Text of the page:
• Cutlery- While it is possible to eat everything with your hands, it’s much more convienant to have forks/spoons/knives/ chopsticks on hand. 
  • Paper towels- For cleaning, and kindling if necessary.
  • Ziplock bags – These can be used for leftover foods, collecting items, or storage. 
Cheese crackers and cherries
  • Propane- if you’re taking a camp stove, make sure you have propane to light it, and make sure it’s the correct type of fuel for your stove! 
  • Pot – For cooking or boiling water for coffee or tea. I’ve also used a pot as a bowl.
  • Sponge/ scrubber- a better option than paper towels for cleaning dirty dishes, especially if the food is stuck on. 
  • Spatula – or tongs to cook over a fire and easily take items off the grill.
  • Plates- much more convenient than eating out of a pot or off aluminum foil but both of those options are available if you do forget the plates.
  • Spices – salt, pepper, garlic, etc. I like to bring small containers of each to make campfire meals that much better.
  • Butter, oil, coconut oil – Something for cooking; it’s possible to cook without it but it is definitely a game changer.
A girl in a pink jacket sits next to a campfire in the woods.


  • Books – Especially while solo camping. There’s nothing better than relaxing in a hammock in the woods with a good book and fresh air.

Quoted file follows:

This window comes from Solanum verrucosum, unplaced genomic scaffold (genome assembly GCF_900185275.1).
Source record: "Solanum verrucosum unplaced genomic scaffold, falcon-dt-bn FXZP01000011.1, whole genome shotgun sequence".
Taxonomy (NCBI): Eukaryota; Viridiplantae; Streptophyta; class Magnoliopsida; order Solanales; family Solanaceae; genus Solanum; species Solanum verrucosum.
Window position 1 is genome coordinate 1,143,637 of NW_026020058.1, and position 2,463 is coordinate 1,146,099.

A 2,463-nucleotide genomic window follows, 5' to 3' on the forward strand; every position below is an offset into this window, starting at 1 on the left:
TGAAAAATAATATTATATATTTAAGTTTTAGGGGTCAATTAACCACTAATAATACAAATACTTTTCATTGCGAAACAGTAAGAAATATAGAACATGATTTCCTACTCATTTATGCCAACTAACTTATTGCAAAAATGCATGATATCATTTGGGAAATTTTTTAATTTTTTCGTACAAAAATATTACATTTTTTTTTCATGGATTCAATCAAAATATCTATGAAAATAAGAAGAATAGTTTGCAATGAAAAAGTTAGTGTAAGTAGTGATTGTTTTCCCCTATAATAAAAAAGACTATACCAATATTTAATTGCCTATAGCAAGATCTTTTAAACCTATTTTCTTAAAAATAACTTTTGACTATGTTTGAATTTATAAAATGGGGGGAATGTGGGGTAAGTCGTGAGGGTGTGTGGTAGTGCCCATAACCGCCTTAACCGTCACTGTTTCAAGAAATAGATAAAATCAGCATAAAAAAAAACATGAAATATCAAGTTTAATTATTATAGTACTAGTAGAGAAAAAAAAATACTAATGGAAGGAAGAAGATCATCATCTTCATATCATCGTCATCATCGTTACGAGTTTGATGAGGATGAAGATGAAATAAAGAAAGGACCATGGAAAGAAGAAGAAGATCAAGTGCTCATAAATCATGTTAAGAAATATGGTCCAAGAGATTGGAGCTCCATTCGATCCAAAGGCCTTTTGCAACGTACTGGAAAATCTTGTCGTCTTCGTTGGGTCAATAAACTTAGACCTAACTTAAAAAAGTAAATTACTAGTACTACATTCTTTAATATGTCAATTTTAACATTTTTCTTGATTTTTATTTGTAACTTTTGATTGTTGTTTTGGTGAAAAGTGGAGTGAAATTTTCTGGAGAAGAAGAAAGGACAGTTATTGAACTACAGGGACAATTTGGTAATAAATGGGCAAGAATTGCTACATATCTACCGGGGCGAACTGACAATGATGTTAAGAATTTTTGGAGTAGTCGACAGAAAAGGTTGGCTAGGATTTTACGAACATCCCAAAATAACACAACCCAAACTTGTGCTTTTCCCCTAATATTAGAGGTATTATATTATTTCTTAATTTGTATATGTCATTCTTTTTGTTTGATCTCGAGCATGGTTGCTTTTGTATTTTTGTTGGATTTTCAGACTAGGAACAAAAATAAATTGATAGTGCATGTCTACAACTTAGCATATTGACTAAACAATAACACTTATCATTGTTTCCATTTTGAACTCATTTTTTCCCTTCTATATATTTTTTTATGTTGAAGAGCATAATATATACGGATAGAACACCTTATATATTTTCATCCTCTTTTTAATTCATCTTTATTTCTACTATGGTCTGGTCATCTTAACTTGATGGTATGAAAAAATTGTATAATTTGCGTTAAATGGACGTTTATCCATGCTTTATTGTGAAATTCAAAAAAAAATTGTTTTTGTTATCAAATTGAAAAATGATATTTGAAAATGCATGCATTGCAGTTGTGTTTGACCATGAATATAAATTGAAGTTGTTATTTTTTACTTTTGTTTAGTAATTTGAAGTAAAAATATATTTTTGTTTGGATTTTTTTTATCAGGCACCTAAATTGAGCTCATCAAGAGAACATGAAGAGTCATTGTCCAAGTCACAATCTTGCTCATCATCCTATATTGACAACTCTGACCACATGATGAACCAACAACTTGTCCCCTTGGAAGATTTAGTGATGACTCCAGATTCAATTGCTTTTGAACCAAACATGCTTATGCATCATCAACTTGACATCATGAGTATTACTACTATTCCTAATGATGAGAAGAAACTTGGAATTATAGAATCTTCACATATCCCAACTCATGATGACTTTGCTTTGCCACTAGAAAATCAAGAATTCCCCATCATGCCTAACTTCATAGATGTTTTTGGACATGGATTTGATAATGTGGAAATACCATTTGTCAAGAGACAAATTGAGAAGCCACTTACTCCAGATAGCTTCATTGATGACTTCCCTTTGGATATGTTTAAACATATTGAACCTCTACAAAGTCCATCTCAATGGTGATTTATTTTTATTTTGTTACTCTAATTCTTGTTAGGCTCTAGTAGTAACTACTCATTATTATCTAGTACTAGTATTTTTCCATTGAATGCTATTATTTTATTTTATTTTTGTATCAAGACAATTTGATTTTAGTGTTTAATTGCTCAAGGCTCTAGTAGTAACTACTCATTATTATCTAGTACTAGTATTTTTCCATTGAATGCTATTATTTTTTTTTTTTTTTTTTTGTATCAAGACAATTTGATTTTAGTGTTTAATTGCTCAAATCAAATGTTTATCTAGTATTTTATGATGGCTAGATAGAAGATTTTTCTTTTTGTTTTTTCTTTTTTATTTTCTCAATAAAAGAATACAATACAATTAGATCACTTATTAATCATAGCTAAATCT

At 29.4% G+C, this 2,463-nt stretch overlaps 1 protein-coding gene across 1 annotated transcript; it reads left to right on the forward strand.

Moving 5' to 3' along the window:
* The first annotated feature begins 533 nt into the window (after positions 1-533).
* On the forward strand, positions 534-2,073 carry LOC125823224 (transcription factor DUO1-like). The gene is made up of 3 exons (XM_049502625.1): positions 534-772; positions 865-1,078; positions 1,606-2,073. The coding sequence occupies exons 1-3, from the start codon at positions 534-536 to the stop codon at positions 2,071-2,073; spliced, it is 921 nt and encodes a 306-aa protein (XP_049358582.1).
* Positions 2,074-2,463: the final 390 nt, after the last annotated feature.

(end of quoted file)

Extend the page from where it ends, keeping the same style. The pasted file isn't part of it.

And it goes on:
• Games – I like to bring a deck of cards, but if you have children or a group of friends it’s always fun to bring games to play or have game ideas on hand (think adult summer camp… a game of capture the flag, anyone?)
  • Notepad and pen/pencil- Great for journaling, writing down ideas, and findings, or keeping score during a game of Spades.
A person relaxing in a hammock in the woods.
  • Field guide – local plants/animals – Being able to identify the flora and fauna of an area can be a huge asset when in the wilderness. 
  • Binoculars – If you are a fan of birdwatching, binoculars could be a good tool to have in your pack.
  • Star chart- Laying outside and looking up at the stars is a joy in life, being able to identify the constellations and planets makes it that much cooler. 
  • Campsite reservation- be sure to check if a reservation is necessary at a campsite before making the trip! I like to use Campendium to find campsites, whether they are at established sites or dispersed camping in the wilderness. 
22packing light 22

Whatever your next adventure brings, make sure you are prepared and have the essentials, and maybe a few luxuries on board to make your camping trip epic!